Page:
We then started exploring ideas to make this all better and easier to deal with. The main thing for all the women was opportunities to talk about it with other women going through the same thing, to share tips and ideas, and not feel alone. They got this from the menopause café, although they did admit that it was always the same members who came, and they wanted to reach out to new members. All the women told me there should be more menopause cafes and more effort to get the word out. One idea was to inform local GP’s so they could refer women that present in their surgeries. An easy win.

When talking about the workplace the women thought it would be a good idea to have policies that explicitly mention menopause in regards to sick leave, and also mental health, and bullying at work policies, so it was a recognised issue. One woman told me that men at work had often joked, “you’re not having a menopausal moment, are you?” If menopause is not mentioned in policy, it implies your employer doesn’t care about this issue, or understand, which further knocks confidence and in turn, productivity.

Another area for improvement that was discussed was medication and specialist doctors. Apparently, there is only one NHS specialist in Leeds, who is overrun with referrals, and according to the women I spoke to, GPs are not given any specialist training on the issue. The issue with HRT medication is that there’s often medication shortages. This however, is in relation to specific brands, rather than the drug itself. GP’s prescribe brands, meaning that pharmacies may stock the drug under a different brand but can’t give to patients. This means they have to return to the GP for another prescription, but even knowing about this process is unlikely. This causes time and stress issues, along with women having breaks in their treatment.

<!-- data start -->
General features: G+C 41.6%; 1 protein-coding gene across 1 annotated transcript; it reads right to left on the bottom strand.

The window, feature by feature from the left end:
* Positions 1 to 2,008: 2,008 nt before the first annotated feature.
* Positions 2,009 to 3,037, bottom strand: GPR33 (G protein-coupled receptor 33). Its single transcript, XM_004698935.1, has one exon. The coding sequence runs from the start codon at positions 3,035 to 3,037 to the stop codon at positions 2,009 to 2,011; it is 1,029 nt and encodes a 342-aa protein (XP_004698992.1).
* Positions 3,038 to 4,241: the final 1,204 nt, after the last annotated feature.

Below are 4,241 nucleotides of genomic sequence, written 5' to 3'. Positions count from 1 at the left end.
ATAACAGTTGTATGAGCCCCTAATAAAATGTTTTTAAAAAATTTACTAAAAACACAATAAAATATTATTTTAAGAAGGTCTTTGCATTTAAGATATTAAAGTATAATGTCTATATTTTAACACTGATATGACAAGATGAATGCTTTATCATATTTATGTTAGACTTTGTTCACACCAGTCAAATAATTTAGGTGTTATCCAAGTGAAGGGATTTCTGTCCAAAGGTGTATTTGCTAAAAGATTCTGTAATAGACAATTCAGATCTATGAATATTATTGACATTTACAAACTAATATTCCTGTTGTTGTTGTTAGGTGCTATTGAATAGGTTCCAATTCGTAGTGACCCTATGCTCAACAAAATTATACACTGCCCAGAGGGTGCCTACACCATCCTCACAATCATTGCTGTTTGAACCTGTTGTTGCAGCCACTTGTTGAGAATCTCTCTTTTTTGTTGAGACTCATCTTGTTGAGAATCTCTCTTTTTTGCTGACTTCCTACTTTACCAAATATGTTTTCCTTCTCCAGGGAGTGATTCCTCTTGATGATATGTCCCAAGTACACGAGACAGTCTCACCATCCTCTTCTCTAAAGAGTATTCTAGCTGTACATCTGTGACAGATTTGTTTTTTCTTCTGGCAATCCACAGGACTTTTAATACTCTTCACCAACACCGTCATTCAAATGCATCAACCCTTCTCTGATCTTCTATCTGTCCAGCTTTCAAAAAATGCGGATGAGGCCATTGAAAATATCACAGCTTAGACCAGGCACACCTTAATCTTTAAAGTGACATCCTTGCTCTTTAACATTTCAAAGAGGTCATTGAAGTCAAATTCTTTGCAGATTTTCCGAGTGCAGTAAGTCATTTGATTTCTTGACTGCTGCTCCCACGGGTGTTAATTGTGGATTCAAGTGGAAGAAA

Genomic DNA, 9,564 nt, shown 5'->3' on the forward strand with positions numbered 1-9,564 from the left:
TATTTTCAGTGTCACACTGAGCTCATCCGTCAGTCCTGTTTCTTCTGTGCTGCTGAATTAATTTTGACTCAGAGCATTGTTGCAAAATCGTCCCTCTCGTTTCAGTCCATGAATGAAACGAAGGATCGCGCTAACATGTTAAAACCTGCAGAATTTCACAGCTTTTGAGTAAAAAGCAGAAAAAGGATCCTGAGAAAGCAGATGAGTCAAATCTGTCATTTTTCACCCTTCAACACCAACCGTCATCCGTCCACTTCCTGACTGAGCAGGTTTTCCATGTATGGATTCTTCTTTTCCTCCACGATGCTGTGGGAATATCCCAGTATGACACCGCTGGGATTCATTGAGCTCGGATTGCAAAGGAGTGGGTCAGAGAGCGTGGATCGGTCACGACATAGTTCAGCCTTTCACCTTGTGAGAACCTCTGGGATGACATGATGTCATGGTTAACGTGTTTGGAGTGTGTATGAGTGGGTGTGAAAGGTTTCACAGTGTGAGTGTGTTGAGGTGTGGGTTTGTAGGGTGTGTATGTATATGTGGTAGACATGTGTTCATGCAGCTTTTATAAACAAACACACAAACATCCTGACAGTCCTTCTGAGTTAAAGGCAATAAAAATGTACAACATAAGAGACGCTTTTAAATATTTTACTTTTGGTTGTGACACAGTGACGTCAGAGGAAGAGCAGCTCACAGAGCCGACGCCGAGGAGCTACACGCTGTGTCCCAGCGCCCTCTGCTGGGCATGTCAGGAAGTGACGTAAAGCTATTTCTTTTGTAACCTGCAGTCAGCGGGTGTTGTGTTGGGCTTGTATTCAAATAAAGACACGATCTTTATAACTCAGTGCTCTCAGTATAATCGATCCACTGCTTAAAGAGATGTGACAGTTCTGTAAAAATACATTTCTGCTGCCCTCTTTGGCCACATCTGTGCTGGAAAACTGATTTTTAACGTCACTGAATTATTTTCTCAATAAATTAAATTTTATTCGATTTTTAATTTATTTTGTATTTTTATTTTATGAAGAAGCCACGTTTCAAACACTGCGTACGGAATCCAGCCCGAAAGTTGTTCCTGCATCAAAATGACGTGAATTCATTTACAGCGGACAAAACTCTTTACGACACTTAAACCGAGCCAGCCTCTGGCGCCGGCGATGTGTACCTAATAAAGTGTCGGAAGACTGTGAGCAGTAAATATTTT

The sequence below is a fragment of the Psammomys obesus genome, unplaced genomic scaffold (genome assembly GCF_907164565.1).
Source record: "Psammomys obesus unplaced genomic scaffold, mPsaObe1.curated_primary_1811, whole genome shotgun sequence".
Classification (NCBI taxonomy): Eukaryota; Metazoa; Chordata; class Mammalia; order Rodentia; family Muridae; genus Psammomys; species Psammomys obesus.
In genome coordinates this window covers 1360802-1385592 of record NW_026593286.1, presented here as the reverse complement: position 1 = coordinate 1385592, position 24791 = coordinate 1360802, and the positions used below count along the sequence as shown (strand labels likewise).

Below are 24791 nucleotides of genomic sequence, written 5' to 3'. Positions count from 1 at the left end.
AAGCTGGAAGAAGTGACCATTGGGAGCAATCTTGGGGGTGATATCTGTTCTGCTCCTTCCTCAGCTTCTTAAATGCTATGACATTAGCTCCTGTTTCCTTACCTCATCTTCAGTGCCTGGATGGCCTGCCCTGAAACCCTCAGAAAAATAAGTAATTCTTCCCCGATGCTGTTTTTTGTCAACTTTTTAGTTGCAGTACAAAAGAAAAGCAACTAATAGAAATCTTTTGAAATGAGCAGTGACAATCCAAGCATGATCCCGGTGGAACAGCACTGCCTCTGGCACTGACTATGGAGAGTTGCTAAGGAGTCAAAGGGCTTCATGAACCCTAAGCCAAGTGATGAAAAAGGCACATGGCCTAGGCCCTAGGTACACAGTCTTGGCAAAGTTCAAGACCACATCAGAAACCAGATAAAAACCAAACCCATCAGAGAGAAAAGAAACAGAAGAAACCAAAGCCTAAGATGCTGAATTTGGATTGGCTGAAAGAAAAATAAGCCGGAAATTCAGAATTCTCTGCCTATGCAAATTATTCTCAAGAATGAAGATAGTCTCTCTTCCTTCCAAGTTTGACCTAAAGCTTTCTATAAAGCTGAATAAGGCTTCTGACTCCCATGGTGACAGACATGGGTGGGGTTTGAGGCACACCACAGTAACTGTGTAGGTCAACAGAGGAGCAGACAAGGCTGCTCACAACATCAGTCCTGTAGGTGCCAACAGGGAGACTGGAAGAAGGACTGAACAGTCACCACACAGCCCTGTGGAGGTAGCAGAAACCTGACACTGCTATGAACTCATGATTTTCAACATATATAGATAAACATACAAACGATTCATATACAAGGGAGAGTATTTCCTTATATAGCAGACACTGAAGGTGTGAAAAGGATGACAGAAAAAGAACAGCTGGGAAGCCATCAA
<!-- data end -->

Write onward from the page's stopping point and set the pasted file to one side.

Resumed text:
And finally, education. Why isn’t menopause discussed with young people in schools, alongside existing conversations about periods and sex? As mentioned earlier, this issue not only affects individual women, but families, communities and workforces. Education should be the tool to tackle discrimination and ignorance, and also play a key role in giving women the confidence to talk, share and support each other.

I spent an hour and a half with the women at the menopause café and they taught me everything I know about menopause. I’ve literally never had a conversation about it, which I now find quite shocking as a woman just turned 40, heading in that very direction. Its all about breaking down barriers and stigma, increasing awareness, building confidence, knowing you are not alone, and talking. And one way to address this is through menopause cafes. Oh, and cake, there must always be cake.